Education / Technology

Supporting Teaching Principles in K–12

GoReact aids in teaching and learning by facilitating top principles recommended by the Coalition for Psychology in Schools and Education.

The Coalition for Psychology in Schools and Education CPSE, working with the support of the American Psychological Association, identified and validated a set of principles from psychological science as the “most essential for facilitating successful classroom teaching and learning.”

While all of the principles are worthy of review and resonate with great teaching that we practice or have experienced, I wanted to highlight two that jump out as being especially easy when using GoReact to capture performance and provide appropriate feedback. Although these principles were directed at preK-12 specifically, many of our customers have shared their successes implementing these concepts when targeting young adult and adult students both inside and outside of formal education.

Clear and Timely Feedback

We’ve all received feedback that was difficult to act on because it was vague or unremarkable. Similarly, even great feedback received after a situation has been lost from memory leaves us wanting for more. Clearly explained feedback, as opposed to more abstract and superficial responses, increases motivation and understanding. The CPSE explains that “clear learning goals help to increase the effectiveness of feedback to students because the comments can be directly tied to the goals, and regular feedback prevents students from getting off track in their learning.”

When providing feedback in GoReact, the video is automatically paused to give the instructor time to provide quality feedback before moving on. Whether leaving time-coded feedback or a more qualitative end note, GoReact provides ample room for clear feedback that can be reviewed by the student as soon as it is saved, maximizing the student’s ability to map the feedback to specific sections of their performance.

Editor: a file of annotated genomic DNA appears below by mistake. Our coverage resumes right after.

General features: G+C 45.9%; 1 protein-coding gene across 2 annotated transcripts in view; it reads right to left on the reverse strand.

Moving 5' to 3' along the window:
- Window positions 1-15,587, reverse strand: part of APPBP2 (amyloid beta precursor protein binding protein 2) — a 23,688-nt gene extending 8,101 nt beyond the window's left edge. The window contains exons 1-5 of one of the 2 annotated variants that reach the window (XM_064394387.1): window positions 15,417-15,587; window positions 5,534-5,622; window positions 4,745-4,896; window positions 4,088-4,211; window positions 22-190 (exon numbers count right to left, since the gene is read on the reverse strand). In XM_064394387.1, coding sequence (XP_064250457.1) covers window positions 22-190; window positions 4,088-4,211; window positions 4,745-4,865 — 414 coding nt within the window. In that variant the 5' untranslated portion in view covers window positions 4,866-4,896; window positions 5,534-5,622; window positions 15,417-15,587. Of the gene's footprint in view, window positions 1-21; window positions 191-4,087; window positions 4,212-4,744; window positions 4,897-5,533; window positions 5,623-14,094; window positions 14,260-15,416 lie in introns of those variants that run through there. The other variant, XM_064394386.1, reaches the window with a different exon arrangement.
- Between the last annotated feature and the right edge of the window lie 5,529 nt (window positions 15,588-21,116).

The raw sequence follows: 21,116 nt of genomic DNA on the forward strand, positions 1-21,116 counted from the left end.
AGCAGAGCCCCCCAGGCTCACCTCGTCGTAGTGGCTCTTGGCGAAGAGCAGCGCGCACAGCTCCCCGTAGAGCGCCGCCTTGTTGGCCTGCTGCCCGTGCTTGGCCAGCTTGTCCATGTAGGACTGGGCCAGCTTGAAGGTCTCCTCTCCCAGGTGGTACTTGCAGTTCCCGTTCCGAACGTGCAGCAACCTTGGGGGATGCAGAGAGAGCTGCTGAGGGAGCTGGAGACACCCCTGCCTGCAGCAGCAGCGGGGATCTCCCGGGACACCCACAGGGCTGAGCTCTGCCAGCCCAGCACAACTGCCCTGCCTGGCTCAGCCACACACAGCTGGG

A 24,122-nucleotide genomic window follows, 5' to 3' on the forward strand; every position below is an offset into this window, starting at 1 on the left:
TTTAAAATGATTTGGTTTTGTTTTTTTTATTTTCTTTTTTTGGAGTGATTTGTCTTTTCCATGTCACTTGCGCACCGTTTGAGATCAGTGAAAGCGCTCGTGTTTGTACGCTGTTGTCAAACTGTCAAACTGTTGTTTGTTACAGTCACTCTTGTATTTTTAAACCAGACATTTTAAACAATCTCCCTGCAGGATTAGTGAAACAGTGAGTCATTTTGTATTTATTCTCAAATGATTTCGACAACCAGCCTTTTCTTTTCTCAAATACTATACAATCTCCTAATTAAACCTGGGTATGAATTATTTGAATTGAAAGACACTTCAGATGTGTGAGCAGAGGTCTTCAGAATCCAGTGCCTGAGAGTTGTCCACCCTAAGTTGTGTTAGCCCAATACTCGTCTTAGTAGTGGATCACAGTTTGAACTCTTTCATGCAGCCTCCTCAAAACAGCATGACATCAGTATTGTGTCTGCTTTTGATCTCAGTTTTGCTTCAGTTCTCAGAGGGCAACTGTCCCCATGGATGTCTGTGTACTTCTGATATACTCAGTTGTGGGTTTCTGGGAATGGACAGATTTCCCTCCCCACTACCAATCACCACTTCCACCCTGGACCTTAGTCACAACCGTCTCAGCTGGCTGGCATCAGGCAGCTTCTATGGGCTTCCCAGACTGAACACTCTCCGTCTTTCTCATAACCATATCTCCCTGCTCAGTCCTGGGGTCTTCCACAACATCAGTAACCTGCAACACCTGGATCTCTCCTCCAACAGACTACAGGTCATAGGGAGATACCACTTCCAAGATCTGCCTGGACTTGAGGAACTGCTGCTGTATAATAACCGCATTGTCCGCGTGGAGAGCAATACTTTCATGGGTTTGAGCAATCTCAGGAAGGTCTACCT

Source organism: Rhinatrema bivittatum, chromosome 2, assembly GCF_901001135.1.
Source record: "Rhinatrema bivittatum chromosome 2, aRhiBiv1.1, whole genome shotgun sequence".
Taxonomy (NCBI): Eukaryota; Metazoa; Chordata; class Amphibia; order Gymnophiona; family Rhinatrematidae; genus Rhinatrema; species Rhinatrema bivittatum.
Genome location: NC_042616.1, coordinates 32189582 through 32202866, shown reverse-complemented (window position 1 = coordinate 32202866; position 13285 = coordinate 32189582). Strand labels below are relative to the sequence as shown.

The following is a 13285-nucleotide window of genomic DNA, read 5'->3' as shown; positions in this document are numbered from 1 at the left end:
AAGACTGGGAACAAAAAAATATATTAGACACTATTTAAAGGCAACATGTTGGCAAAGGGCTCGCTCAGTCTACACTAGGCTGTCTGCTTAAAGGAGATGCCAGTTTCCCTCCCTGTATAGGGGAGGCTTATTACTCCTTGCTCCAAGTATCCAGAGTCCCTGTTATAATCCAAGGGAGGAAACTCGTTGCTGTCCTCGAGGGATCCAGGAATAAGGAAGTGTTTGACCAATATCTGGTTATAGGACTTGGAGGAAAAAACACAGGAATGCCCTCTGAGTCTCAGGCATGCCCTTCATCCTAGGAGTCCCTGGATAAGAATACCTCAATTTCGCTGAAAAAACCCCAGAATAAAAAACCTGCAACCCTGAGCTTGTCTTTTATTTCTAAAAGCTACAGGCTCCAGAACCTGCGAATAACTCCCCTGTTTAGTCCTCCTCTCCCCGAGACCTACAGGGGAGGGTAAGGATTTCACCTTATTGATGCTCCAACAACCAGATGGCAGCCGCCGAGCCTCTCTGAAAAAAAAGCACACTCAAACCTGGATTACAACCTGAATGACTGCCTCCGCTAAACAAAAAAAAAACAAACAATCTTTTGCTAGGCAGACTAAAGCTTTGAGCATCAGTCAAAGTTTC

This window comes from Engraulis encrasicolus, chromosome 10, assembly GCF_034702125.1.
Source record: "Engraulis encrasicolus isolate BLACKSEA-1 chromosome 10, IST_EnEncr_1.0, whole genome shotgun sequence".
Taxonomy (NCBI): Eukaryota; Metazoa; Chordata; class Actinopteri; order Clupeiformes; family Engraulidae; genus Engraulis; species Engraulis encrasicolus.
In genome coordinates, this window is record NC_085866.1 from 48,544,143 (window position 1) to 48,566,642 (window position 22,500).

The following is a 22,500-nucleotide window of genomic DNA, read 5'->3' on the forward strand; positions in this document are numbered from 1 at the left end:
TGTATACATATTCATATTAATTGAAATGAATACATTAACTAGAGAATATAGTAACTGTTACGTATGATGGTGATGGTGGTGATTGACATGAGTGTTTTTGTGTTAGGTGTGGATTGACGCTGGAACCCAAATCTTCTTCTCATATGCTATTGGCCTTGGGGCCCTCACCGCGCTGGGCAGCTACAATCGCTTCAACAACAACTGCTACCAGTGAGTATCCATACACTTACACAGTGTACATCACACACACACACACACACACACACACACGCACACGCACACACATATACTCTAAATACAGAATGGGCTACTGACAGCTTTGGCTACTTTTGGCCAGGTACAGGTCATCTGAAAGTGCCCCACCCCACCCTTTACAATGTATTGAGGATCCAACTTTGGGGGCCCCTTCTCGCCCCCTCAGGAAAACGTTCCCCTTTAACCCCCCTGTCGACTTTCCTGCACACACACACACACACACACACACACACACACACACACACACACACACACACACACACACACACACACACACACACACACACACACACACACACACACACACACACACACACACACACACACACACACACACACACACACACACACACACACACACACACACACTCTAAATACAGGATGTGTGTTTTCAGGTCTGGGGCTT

Measuring with Well-defined Standards

As we know, there has been a great deal of effort expended to discover, test, and disseminate effective measurement and assessment methods and techniques. Leveraging these reliable assessment standards will help us avoid making critical decisions based on a single test or even multiple poorly-formed tests.

While GoReact is appropriately silent on which assessments may be right for you and your students, we do provide easy tools for implementing those measurements once you’ve identified them. Through moment-to-moment ratings, participation indicators, and especially our rubric builder, you can effectively model many assessment methods. Additionally, when you use the same rubric across multiple assignments and even courses, summative achievement can be observed and encouraged.

“Fairness is a component of validity. Valid assessment requires saying clearly what an assessment is and is not supposed to measure and requires evidence of this for all test takers. Tests showing real, relevant differences are fair; tests showing differences that are unrelated to the purpose of the test are not.”

GoReact’s rubric builder allows you to create many discrete criteria that focus on specific aspects of the performance, helping your scoring to stay focused and avoiding related but less relevant factors. With this formative scoring in hand, you can confidently review individual student performance and work towards refining the overall reliability of your assessments.

While GoReact makes every effort to facilitate and empower skills and performance-based teaching and learning, we recognize that how you teach is as diverse as your students. As new techniques are validated and reliable approaches reasserted, we continue to try to work those concepts into our product so that you have the tools you need to encourage, teach, and support the next generation of great communicators.

American Psychological Association, Coalition for Psychology in Schools and Education. (2015).
Top 20 principles from psychology for preK–12 teaching and learning.
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